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Feeling a little Grinchy this month? The Sweden branch of ActionAid, an international charity dedicated to fighting global poverty, wants to goat—errr ... goad—you into the Christmas spirit with their animal-focused holiday album: All I Want for Christmas is a Goat.

Fittingly, it features the shriek-filled vocal stylings of a group of festive farm animals bleating out classics like “Jingle Bells,” “Rudolph the Red-Nosed Reindeer,” and “O Come All Ye Faithful.” The recording may sound like a silly novelty release, but there's a serious cause behind it: It’s intended to remind listeners how the animals benefit impoverished communities. Goats can live in arid nations that are too dry for farming, and they provide their owners with milk and wool. In fact, the only thing they can't seem to do is, well, sing. 

You can purchase All I Want for Christmas is a Goat on iTunes and Spotify, or listen to a few songs from its eight-track selection below.

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What Are the 12 Days of Christmas?
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Everyone knows to expect a partridge in a pear tree from your true love on the first day of Christmas ... But when is the first day of Christmas?

You'd think that the 12 days of Christmas would lead up to the big day—that's how countdowns work, as any year-end list would illustrate—but in Western Christianity, "Christmas" actually begins on December 25th and ends on January 5th. According to liturgy, the 12 days signify the time in between the birth of Christ and the night before Epiphany, which is the day the Magi visited bearing gifts. This is also called "Twelfth Night." (Epiphany is marked in most Western Christian traditions as happening on January 6th, and in some countries, the 12 days begin on December 26th.)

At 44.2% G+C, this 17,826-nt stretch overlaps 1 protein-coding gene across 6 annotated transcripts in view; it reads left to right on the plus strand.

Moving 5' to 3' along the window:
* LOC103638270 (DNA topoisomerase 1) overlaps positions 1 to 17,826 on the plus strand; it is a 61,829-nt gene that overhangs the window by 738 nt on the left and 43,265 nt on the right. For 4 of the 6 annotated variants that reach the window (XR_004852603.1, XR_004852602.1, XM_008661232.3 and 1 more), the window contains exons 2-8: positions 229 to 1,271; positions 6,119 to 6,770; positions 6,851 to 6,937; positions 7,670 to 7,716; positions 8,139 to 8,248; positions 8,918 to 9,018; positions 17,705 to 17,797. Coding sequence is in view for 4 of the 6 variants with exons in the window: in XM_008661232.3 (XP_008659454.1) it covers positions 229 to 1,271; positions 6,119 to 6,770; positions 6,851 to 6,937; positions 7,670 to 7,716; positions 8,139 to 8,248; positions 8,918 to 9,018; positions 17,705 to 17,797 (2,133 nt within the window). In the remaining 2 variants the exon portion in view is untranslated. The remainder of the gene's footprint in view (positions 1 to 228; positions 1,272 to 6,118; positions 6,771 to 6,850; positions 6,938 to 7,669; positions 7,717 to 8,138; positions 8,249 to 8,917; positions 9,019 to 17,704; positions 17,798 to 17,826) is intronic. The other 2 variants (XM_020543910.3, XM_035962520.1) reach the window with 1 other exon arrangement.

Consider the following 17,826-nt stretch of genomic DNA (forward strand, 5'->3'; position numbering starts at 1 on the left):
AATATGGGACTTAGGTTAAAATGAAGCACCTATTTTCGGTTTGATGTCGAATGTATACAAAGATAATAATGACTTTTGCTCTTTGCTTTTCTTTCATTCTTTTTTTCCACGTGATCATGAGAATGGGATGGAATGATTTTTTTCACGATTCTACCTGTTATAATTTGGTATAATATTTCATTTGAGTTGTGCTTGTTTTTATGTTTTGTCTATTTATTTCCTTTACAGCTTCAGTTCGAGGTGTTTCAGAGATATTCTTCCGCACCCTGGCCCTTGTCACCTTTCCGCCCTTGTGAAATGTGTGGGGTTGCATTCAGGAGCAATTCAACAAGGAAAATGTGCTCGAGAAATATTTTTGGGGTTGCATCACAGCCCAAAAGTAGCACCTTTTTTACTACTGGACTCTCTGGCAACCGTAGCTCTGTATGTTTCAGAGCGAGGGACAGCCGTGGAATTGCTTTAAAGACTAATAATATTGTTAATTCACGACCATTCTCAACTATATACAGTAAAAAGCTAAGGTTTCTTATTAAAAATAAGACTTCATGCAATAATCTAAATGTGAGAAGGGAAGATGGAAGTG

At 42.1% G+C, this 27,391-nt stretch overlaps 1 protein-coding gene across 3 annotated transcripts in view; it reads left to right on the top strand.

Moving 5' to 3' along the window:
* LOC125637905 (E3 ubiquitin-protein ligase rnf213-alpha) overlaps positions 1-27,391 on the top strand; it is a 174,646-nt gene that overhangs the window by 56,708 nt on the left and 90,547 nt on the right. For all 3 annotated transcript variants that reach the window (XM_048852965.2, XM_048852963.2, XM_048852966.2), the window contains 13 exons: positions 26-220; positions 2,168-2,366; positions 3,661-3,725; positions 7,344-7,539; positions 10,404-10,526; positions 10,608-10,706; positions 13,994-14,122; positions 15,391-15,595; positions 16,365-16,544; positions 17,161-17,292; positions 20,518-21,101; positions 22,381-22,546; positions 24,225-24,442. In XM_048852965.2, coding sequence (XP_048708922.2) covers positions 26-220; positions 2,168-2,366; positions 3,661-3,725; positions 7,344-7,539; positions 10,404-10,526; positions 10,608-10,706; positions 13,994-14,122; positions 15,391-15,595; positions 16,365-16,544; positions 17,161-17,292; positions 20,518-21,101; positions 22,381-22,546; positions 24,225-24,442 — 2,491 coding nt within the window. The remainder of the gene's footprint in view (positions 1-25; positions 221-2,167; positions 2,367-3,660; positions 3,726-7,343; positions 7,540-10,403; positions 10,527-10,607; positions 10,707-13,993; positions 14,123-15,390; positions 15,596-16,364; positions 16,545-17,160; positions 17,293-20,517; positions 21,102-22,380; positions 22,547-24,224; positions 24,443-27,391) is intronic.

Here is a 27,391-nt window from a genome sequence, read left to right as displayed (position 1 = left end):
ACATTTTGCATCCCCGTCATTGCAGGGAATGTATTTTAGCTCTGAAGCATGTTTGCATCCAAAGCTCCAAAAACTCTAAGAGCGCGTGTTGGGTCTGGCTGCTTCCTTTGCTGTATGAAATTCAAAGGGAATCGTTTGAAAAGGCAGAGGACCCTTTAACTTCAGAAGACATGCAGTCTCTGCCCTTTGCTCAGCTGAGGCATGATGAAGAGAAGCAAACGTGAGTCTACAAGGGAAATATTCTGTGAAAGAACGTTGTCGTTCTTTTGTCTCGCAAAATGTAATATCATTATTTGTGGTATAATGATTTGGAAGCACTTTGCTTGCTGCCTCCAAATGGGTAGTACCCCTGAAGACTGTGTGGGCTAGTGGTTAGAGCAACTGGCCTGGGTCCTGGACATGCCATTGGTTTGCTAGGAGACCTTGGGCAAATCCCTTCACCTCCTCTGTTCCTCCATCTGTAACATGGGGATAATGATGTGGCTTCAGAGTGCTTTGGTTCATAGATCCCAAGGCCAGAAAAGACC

As for the ubiquitous song, it is said to be French in origin and was first printed in England in 1780. Rumors spread that it was a coded guide for Catholics who had to study their faith in secret in 16th-century England when Catholicism was against the law. According to the Christian Resource Institute, the legend is that "The 'true love' mentioned in the song is not an earthly suitor, but refers to God Himself. The 'me' who receives the presents refers to every baptized person who is part of the Christian Faith. Each of the 'days' represents some aspect of the Christian Faith that was important for children to learn."

In debunking that story, Snopes excerpted a 1998 email that lists what each object in the song supposedly symbolizes:

2 Turtle Doves = the Old and New Testaments
3 French Hens = Faith, Hope and Charity, the Theological Virtues
4 Calling Birds = the Four Gospels and/or the Four Evangelists
5 Golden Rings = the first Five Books of the Old Testament, the "Pentateuch", which gives the history of man's fall from grace.
6 Geese A-laying = the six days of creation
7 Swans A-swimming = the seven gifts of the Holy Spirit, the seven sacraments
8 Maids A-milking = the eight beatitudes
9 Ladies Dancing = the nine Fruits of the Holy Spirit
10 Lords A-leaping = the ten commandments
11 Pipers Piping = the eleven faithful apostles
12 Drummers Drumming = the twelve points of doctrine in the Apostle's Creed

There is pretty much no historical evidence pointing to the song's secret history, although the arguments for the legend are compelling. In all likelihood, the song's "code" was invented retroactively.

Hidden meaning or not, one thing is definitely certain: You have "The Twelve Days of Christmas" stuck in your head right now.